Just Stop It

In the same way, simply telling someone that they their interpretation of their own life events is “wrong” is not going to help. A person only has their own point of view, and from that point of view, their conclusions seem rational. In fact, for a very amusing look at what that approach ends up looking like, see this rather clever little Bob Newhart clip:

Clearly, this is not the way to actually solve anything. Alarmingly however, this is precisely the way most people actually try to “help” someone who suffers from past trauma! (Happily, a professional therapist does not do that, but their response is limited in other ways which I will outline below)

BEHAVIOUR AND WORLDVIEW ARE CONNECTED

Telling people simply to change their behaviour is the same as telling them to change their worldview. You can say it, but it doesn’t actually solve the problem. All you’re really saying, no matter how you dress it up, is, “stop it”! In fact, the way many well-meaning Christians approach another person’s problems is seven words that are equivalent to Bob Newhart’s terrifying “10 words” at the end of that YouTube clip: “Stop it or you’ll go to hell“.

But the Bible says:

These [regulations— “Do not handle, Do not taste, Do not touch”] have indeed an appearance of wisdom in promoting self-made religion and asceticism and severity to the body, but they are of no value in stopping the indulgence of the flesh. – Colossians 2:23

For a person’s behaviour to change, they need to understand their own story in new terms. Their story, having been retold in different terms, will lead to different conclusions about their present reality. Those different conclusions will affect their behaviour.

The very next verses in the Bible provide the alternative instructions, which are of value in “stopping the indulgence of the flesh”:

If then you have been raised with Christ, seek the things that are above, where Christ is, seated at the right hand of God. Set your minds on things that are above, not on things that are on earth. For you have died, and your life is hidden with Christ in God. When Christ who is your life appears, then you also will appear with him in glory. – Colossians 3:1-4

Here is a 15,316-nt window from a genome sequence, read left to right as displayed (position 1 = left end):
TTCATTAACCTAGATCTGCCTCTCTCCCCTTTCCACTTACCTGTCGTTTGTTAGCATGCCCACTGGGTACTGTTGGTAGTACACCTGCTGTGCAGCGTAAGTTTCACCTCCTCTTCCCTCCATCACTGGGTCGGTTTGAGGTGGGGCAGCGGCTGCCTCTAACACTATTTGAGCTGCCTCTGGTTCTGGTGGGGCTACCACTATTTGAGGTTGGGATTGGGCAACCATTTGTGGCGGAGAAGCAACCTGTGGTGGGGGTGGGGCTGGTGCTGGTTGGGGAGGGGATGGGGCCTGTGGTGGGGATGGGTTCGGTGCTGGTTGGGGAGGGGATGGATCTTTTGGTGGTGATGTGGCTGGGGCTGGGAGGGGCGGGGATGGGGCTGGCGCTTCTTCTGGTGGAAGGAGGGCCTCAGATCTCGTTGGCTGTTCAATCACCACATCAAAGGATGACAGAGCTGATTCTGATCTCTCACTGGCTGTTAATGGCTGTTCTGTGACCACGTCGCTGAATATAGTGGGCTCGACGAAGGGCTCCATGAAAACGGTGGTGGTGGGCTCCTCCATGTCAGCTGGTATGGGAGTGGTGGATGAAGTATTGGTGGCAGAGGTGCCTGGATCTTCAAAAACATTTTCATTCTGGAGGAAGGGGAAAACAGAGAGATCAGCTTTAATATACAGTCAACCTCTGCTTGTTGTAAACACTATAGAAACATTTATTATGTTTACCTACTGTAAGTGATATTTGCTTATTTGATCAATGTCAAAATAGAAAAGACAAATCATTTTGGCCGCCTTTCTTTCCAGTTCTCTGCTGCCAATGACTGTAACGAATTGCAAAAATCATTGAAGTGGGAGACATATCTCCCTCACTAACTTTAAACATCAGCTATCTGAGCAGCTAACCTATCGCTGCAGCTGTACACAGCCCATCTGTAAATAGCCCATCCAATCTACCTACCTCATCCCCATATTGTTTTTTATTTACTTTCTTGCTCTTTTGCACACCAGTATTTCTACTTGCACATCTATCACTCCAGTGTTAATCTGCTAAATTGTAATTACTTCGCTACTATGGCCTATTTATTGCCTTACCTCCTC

Instead of “You are doing wrong, therefore ‘stop it'”, the alternative is, “God has gathered up your old life and given you a new one, therefore let your old behaviours go”. The actual instruction is effectively the same with respect to behaviour, but it is cast in a different story. But it is the story which makes all the difference! The story addresses the question of your identity, as one loved by God.

Love is the answer. Who knew?

Love is the only way to affect something as deep within a person as their worldview. In fact, as I outlined earlier, their worldview has been formed very substantially as an attempt to comprehend love, or the lack of it, in their own experience.

In the deepest part of our being, the physical world is an abstract concept. The only “real” thing that we deal with at our core is love or the lack of it; everything else is secondary. When someone starts to experience love in a way that they never have before, it changes their whole outlook on life. You see this happening with young people falling in love (and people not-so-young, too!) Suddenly, everything seems fresh and new. Why? Because their previous outlook was formed as a way of explaining their experiences with (or without) love in the past. Having experienced love in a new way, a new paradigm of understanding is possible.